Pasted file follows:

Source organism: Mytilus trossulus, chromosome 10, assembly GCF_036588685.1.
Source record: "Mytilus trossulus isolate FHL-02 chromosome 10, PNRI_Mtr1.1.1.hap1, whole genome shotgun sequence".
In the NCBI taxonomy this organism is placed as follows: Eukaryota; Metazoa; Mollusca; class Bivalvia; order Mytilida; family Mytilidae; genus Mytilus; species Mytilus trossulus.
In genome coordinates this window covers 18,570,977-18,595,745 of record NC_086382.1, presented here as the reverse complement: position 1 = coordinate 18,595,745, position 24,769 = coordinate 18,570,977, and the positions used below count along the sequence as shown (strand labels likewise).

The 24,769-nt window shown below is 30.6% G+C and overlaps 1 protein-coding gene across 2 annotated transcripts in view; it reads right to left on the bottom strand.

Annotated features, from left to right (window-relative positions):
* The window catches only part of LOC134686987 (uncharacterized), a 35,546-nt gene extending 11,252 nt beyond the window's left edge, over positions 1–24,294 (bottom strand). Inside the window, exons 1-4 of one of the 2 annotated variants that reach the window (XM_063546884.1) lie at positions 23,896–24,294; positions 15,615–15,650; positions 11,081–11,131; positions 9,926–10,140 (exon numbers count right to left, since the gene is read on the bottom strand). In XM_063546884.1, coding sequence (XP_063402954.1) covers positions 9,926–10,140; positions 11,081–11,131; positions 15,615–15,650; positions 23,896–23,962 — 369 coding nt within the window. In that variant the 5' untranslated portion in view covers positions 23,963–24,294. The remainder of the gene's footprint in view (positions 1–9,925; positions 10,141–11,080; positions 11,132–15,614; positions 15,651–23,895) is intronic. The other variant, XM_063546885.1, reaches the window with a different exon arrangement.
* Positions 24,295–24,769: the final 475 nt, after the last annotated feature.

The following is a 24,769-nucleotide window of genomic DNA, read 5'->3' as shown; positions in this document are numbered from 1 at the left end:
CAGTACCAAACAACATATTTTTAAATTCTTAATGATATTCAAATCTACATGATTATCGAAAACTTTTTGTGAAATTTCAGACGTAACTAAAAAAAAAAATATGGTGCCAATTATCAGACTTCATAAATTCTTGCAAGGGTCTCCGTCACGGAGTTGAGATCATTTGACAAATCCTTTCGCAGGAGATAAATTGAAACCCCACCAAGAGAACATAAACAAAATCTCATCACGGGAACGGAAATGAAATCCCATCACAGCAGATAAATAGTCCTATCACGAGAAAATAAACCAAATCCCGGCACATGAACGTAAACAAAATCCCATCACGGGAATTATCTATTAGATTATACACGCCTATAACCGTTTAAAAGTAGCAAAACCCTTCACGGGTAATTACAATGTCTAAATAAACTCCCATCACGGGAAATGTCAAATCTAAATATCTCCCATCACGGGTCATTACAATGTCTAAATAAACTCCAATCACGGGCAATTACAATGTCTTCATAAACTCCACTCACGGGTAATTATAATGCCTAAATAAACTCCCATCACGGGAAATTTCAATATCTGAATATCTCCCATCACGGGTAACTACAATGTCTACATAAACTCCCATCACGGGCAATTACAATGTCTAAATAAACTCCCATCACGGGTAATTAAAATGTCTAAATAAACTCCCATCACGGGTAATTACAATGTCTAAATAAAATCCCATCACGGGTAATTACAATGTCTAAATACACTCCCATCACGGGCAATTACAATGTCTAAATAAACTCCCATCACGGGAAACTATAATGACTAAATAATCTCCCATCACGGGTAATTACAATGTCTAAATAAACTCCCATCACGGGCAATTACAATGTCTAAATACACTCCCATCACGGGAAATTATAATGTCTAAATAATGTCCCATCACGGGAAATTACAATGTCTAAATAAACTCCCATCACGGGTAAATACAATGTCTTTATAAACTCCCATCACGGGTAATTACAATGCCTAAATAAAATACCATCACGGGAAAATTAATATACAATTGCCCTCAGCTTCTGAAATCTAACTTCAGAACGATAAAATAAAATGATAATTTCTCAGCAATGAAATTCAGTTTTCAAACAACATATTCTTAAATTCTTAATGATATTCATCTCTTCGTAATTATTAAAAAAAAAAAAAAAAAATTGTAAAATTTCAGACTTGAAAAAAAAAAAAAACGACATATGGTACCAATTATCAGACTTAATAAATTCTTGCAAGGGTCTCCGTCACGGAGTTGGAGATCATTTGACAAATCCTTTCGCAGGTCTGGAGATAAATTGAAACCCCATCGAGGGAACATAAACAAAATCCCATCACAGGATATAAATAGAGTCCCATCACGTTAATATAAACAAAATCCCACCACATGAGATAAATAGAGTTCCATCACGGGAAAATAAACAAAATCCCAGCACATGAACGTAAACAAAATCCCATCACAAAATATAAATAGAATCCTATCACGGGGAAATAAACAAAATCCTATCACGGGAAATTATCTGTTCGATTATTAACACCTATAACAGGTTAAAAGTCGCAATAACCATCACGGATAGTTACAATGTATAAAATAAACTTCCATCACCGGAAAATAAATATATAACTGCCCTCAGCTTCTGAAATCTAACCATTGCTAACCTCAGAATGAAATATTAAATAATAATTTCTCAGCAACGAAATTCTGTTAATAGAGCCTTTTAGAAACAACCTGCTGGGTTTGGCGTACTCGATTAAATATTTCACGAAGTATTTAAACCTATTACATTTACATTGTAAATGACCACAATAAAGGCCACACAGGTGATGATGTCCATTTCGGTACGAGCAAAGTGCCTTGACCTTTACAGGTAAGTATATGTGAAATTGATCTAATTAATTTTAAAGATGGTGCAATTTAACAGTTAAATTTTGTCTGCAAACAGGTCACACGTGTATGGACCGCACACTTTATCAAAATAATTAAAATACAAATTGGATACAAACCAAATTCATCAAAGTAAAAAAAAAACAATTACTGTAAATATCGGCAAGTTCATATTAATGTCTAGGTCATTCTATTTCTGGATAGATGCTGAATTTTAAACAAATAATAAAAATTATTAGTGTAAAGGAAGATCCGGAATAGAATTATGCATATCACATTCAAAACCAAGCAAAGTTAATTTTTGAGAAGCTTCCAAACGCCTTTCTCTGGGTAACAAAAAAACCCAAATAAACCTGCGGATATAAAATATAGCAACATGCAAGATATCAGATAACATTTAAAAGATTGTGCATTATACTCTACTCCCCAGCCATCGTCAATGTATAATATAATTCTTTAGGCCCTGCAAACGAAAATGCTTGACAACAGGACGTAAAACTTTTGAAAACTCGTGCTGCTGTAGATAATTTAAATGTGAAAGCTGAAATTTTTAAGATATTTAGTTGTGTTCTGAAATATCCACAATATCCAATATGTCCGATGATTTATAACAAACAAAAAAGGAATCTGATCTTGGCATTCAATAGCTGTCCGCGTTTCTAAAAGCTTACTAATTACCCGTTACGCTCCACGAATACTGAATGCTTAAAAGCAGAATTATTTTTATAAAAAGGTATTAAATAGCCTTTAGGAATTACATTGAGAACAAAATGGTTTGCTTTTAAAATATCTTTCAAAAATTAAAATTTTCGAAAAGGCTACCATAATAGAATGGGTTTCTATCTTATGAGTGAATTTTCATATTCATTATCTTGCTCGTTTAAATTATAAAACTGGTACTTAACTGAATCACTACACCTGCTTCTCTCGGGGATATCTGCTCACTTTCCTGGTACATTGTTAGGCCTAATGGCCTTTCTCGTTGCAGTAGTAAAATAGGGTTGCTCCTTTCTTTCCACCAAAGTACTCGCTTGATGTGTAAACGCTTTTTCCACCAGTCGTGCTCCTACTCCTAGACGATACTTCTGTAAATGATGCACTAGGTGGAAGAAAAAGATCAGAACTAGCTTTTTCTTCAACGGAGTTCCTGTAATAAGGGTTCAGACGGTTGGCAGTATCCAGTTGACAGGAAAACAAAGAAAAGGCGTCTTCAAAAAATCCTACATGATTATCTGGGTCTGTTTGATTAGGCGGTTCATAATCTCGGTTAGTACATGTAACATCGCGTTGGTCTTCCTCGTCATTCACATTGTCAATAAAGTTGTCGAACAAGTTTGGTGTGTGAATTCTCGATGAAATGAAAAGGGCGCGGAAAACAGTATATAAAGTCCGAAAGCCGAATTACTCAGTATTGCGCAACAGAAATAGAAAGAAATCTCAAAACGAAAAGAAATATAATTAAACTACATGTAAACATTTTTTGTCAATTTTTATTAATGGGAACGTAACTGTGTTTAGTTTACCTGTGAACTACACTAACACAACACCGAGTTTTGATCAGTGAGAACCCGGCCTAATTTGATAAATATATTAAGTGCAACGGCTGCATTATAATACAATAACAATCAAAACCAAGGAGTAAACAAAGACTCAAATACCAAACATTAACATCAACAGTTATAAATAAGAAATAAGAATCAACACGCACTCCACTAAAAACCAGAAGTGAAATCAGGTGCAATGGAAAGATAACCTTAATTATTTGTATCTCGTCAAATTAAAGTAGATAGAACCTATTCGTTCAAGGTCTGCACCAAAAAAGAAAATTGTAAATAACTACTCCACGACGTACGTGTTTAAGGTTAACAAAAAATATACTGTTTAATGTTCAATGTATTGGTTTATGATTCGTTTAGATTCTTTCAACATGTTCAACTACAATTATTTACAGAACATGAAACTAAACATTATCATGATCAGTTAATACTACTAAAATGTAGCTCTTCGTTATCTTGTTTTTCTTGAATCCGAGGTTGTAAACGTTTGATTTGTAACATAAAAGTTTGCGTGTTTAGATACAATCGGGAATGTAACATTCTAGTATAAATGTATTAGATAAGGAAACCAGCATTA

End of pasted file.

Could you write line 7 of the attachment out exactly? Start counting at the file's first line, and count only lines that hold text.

* The window catches only part of LOC134686987 (uncharacterized), a 35,546-nt gene extending 11,252 nt beyond the window's left edge, over positions 1–24,294 (bottom strand). Inside the window, exons 1-4 of one of the 2 annotated variants that reach the window (XM_063546884.1) lie at positions 23,896–24,294; positions 15,615–15,650; positions 11,081–11,131; positions 9,926–10,140 (exon numbers count right to left, since the gene is read on the bottom strand). In XM_063546884.1, coding sequence (XP_063402954.1) covers positions 9,926–10,140; positions 11,081–11,131; positions 15,615–15,650; positions 23,896–23,962 — 369 coding nt within the window. In that variant the 5' untranslated portion in view covers positions 23,963–24,294. The remainder of the gene's footprint in view (positions 1–9,925; positions 10,141–11,080; positions 11,132–15,614; positions 15,651–23,895) is intronic. The other variant, XM_063546885.1, reaches the window with a different exon arrangement.